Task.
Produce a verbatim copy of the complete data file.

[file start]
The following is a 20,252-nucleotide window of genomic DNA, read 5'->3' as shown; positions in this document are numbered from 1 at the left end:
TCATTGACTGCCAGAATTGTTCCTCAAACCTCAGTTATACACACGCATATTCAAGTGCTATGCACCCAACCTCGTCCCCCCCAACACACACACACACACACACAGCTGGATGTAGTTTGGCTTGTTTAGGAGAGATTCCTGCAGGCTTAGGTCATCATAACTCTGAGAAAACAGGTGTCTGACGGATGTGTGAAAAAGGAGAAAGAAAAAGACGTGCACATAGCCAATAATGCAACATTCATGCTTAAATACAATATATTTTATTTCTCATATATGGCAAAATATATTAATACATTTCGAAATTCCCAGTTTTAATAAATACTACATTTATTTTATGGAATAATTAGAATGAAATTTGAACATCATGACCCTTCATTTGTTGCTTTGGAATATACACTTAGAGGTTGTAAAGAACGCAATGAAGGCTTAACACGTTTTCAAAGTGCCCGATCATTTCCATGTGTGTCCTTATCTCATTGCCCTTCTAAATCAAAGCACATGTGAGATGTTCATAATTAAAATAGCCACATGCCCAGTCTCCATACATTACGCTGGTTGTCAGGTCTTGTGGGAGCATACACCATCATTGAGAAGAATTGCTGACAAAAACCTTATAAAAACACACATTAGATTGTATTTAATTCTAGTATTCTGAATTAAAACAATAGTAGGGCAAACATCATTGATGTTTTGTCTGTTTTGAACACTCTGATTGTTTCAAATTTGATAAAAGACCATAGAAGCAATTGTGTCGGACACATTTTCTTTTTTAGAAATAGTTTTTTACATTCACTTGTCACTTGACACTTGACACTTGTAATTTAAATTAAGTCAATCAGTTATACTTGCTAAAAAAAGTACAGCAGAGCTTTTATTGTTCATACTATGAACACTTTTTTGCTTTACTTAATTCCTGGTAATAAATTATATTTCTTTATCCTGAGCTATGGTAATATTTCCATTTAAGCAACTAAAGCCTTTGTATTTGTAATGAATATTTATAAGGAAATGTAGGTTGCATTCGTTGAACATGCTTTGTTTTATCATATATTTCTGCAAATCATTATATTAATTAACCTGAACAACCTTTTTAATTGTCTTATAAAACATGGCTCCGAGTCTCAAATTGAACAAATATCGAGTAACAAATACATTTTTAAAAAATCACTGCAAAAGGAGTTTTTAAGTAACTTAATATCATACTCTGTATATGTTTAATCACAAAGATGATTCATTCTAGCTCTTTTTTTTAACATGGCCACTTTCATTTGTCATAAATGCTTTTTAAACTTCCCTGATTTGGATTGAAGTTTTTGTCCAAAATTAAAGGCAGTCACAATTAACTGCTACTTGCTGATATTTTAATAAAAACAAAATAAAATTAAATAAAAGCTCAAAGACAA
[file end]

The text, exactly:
The following is a 20,252-nucleotide window of genomic DNA, read 5'->3' as shown; positions in this document are numbered from 1 at the left end:
TCATTGACTGCCAGAATTGTTCCTCAAACCTCAGTTATACACACGCATATTCAAGTGCTATGCACCCAACCTCGTCCCCCCCAACACACACACACACACACACAGCTGGATGTAGTTTGGCTTGTTTAGGAGAGATTCCTGCAGGCTTAGGTCATCATAACTCTGAGAAAACAGGTGTCTGACGGATGTGTGAAAAAGGAGAAAGAAAAAGACGTGCACATAGCCAATAATGCAACATTCATGCTTAAATACAATATATTTTATTTCTCATATATGGCAAAATATATTAATACATTTCGAAATTCCCAGTTTTAATAAATACTACATTTATTTTATGGAATAATTAGAATGAAATTTGAACATCATGACCCTTCATTTGTTGCTTTGGAATATACACTTAGAGGTTGTAAAGAACGCAATGAAGGCTTAACACGTTTTCAAAGTGCCCGATCATTTCCATGTGTGTCCTTATCTCATTGCCCTTCTAAATCAAAGCACATGTGAGATGTTCATAATTAAAATAGCCACATGCCCAGTCTCCATACATTACGCTGGTTGTCAGGTCTTGTGGGAGCATACACCATCATTGAGAAGAATTGCTGACAAAAACCTTATAAAAACACACATTAGATTGTATTTAATTCTAGTATTCTGAATTAAAACAATAGTAGGGCAAACATCATTGATGTTTTGTCTGTTTTGAACACTCTGATTGTTTCAAATTTGATAAAAGACCATAGAAGCAATTGTGTCGGACACATTTTCTTTTTTAGAAATAGTTTTTTACATTCACTTGTCACTTGACACTTGACACTTGTAATTTAAATTAAGTCAATCAGTTATACTTGCTAAAAAAAGTACAGCAGAGCTTTTATTGTTCATACTATGAACACTTTTTTGCTTTACTTAATTCCTGGTAATAAATTATATTTCTTTATCCTGAGCTATGGTAATATTTCCATTTAAGCAACTAAAGCCTTTGTATTTGTAATGAATATTTATAAGGAAATGTAGGTTGCATTCGTTGAACATGCTTTGTTTTATCATATATTTCTGCAAATCATTATATTAATTAACCTGAACAACCTTTTTAATTGTCTTATAAAACATGGCTCCGAGTCTCAAATTGAACAAATATCGAGTAACAAATACATTTTTAAAAAATCACTGCAAAAGGAGTTTTTAAGTAACTTAATATCATACTCTGTATATGTTTAATCACAAAGATGATTCATTCTAGCTCTTTTTTTTAACATGGCCACTTTCATTTGTCATAAATGCTTTTTAAACTTCCCTGATTTGGATTGAAGTTTTTGTCCAAAATTAAAGGCAGTCACAATTAACTGCTACTTGCTGATATTTTAATAAAAACAAAATAAAATTAAATAAAAGCTCAAAGACAA